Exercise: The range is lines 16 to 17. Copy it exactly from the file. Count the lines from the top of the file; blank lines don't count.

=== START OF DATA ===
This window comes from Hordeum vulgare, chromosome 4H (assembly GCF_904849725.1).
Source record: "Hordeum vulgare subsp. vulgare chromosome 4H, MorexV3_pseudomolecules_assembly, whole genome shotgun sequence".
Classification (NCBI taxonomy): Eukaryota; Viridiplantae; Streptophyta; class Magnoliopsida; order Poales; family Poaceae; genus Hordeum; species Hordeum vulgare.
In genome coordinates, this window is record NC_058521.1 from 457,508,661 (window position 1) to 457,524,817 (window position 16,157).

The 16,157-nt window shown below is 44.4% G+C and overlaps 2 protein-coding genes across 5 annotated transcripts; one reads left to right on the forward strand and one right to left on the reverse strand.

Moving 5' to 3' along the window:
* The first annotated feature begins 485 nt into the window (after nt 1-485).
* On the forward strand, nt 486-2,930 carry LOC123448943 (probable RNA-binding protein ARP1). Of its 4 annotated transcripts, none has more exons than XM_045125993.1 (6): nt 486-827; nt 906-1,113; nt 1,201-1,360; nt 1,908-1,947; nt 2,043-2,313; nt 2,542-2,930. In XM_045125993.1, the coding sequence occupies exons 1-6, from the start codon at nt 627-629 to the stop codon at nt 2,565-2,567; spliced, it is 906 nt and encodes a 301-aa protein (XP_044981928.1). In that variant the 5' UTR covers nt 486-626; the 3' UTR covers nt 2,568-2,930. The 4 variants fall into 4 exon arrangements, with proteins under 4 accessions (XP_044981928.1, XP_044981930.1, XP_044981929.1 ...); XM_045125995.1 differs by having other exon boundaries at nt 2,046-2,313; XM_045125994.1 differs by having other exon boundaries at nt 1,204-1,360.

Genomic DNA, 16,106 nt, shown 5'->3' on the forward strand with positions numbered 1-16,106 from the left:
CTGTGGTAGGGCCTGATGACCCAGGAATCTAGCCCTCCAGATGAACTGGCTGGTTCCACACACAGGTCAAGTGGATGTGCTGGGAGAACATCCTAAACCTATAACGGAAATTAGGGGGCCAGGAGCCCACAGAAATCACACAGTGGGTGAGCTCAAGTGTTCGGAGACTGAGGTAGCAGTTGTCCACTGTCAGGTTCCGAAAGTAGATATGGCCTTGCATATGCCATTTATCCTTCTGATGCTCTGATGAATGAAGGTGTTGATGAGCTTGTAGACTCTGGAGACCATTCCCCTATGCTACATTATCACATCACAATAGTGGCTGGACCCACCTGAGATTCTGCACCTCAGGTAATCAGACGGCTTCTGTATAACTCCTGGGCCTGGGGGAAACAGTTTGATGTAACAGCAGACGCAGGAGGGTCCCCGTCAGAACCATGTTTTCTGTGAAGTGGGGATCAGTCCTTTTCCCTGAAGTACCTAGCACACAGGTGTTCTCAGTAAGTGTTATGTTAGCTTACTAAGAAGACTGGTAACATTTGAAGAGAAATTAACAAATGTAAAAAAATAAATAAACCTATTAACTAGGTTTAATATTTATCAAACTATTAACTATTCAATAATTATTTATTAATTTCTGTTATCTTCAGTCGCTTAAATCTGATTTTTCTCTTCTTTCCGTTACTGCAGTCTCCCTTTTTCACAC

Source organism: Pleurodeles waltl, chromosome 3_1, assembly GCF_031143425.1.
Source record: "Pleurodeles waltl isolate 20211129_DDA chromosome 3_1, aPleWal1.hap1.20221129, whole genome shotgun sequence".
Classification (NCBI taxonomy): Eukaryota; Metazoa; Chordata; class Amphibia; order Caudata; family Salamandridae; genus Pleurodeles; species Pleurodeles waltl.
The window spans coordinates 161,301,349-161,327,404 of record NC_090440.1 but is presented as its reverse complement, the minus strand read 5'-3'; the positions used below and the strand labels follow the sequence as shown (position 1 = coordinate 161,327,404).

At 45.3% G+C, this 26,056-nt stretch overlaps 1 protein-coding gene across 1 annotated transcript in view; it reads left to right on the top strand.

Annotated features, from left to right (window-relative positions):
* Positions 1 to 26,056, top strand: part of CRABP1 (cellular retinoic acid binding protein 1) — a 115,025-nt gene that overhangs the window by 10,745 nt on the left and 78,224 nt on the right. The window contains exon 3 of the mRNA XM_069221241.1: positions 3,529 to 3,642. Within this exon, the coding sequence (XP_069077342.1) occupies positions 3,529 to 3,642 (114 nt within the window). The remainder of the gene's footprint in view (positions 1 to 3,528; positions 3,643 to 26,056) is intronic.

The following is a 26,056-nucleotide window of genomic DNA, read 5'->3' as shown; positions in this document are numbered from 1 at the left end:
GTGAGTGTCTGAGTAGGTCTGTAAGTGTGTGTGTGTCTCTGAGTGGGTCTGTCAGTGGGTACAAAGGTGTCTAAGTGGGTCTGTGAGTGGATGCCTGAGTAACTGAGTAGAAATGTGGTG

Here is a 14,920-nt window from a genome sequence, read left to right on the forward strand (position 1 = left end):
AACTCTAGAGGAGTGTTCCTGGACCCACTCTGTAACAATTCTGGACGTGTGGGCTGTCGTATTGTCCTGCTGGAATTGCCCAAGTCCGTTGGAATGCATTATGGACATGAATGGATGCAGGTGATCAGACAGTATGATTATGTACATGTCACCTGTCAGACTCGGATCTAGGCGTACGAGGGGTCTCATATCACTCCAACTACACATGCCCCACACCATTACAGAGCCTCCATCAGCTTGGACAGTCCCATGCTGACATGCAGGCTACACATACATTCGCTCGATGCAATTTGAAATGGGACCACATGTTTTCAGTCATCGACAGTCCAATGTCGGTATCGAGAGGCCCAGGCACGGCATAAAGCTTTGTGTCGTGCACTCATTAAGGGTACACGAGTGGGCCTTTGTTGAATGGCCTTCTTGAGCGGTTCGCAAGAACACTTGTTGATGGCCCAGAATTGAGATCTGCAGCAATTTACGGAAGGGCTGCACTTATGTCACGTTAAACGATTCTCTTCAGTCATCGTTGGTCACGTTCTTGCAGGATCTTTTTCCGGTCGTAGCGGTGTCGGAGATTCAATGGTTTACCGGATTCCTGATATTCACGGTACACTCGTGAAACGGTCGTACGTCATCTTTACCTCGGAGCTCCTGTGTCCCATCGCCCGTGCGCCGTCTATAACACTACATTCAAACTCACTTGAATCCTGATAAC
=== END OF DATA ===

Annotated features, from left to right (window-relative positions):
* Positions 1 to 26,056, top strand: part of CRABP1 (cellular retinoic acid binding protein 1) — a 115,025-nt gene that overhangs the window by 10,745 nt on the left and 78,224 nt on the right. The window contains exon 3 of the mRNA XM_069221241.1: positions 3,529 to 3,642. Within this exon, the coding sequence (XP_069077342.1) occupies positions 3,529 to 3,642 (114 nt within the window). The remainder of the gene's footprint in view (positions 1 to 3,528; positions 3,643 to 26,056) is intronic.